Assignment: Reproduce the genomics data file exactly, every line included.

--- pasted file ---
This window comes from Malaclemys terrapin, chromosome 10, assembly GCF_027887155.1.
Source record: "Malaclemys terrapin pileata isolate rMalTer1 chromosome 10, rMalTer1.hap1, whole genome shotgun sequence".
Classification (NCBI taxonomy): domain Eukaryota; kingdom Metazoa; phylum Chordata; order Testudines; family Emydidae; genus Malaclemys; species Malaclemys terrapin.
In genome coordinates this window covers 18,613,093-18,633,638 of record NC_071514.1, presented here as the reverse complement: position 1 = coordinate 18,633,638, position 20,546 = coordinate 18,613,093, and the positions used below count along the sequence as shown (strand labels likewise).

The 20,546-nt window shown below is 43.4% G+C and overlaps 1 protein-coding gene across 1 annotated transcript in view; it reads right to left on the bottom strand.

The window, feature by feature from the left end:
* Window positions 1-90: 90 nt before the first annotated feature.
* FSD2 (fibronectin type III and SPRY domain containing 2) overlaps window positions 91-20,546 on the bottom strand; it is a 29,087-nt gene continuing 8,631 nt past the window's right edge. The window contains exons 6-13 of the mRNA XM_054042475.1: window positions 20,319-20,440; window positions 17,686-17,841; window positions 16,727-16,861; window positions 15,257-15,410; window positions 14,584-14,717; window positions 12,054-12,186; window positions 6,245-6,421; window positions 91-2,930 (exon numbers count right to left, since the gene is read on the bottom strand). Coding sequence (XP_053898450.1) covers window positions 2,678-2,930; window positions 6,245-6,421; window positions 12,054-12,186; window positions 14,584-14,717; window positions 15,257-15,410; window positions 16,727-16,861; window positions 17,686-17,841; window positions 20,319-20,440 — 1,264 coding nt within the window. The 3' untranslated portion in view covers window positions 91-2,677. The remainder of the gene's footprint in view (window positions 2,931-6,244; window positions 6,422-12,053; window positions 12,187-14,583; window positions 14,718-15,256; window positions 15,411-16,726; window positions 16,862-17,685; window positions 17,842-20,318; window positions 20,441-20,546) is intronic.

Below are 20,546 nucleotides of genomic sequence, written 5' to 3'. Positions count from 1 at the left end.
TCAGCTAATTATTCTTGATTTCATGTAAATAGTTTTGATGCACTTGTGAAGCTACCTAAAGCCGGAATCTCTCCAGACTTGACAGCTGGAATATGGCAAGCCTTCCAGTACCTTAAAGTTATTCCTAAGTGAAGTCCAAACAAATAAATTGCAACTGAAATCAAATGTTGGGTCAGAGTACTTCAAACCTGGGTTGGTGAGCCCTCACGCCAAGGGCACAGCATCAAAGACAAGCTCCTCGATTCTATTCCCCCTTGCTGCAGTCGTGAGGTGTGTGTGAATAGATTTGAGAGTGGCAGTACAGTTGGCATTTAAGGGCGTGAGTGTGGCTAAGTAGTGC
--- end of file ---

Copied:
This window comes from Malaclemys terrapin, chromosome 10, assembly GCF_027887155.1.
Source record: "Malaclemys terrapin pileata isolate rMalTer1 chromosome 10, rMalTer1.hap1, whole genome shotgun sequence".
Classification (NCBI taxonomy): domain Eukaryota; kingdom Metazoa; phylum Chordata; order Testudines; family Emydidae; genus Malaclemys; species Malaclemys terrapin.
In genome coordinates this window covers 18,613,093-18,633,638 of record NC_071514.1, presented here as the reverse complement: position 1 = coordinate 18,633,638, position 20,546 = coordinate 18,613,093, and the positions used below count along the sequence as shown (strand labels likewise).

The 20,546-nt window shown below is 43.4% G+C and overlaps 1 protein-coding gene across 1 annotated transcript in view; it reads right to left on the bottom strand.

The window, feature by feature from the left end:
* Window positions 1-90: 90 nt before the first annotated feature.
* FSD2 (fibronectin type III and SPRY domain containing 2) overlaps window positions 91-20,546 on the bottom strand; it is a 29,087-nt gene continuing 8,631 nt past the window's right edge. The window contains exons 6-13 of the mRNA XM_054042475.1: window positions 20,319-20,440; window positions 17,686-17,841; window positions 16,727-16,861; window positions 15,257-15,410; window positions 14,584-14,717; window positions 12,054-12,186; window positions 6,245-6,421; window positions 91-2,930 (exon numbers count right to left, since the gene is read on the bottom strand). Coding sequence (XP_053898450.1) covers window positions 2,678-2,930; window positions 6,245-6,421; window positions 12,054-12,186; window positions 14,584-14,717; window positions 15,257-15,410; window positions 16,727-16,861; window positions 17,686-17,841; window positions 20,319-20,440 — 1,264 coding nt within the window. The 3' untranslated portion in view covers window positions 91-2,677. The remainder of the gene's footprint in view (window positions 2,931-6,244; window positions 6,422-12,053; window positions 12,187-14,583; window positions 14,718-15,256; window positions 15,411-16,726; window positions 16,862-17,685; window positions 17,842-20,318; window positions 20,441-20,546) is intronic.

Below are 20,546 nucleotides of genomic sequence, written 5' to 3'. Positions count from 1 at the left end.
TCAGCTAATTATTCTTGATTTCATGTAAATAGTTTTGATGCACTTGTGAAGCTACCTAAAGCCGGAATCTCTCCAGACTTGACAGCTGGAATATGGCAAGCCTTCCAGTACCTTAAAGTTATTCCTAAGTGAAGTCCAAACAAATAAATTGCAACTGAAATCAAATGTTGGGTCAGAGTACTTCAAACCTGGGTTGGTGAGCCCTCACGCCAAGGGCACAGCATCAAAGACAAGCTCCTCGATTCTATTCCCCCTTGCTGCAGTCGTGAGGTGTGTGTGAATAGATTTGAGAGTGGCAGTACAGTTGGCATTTAAGGGCGTGAGTGTGGCTAAGTAGTGC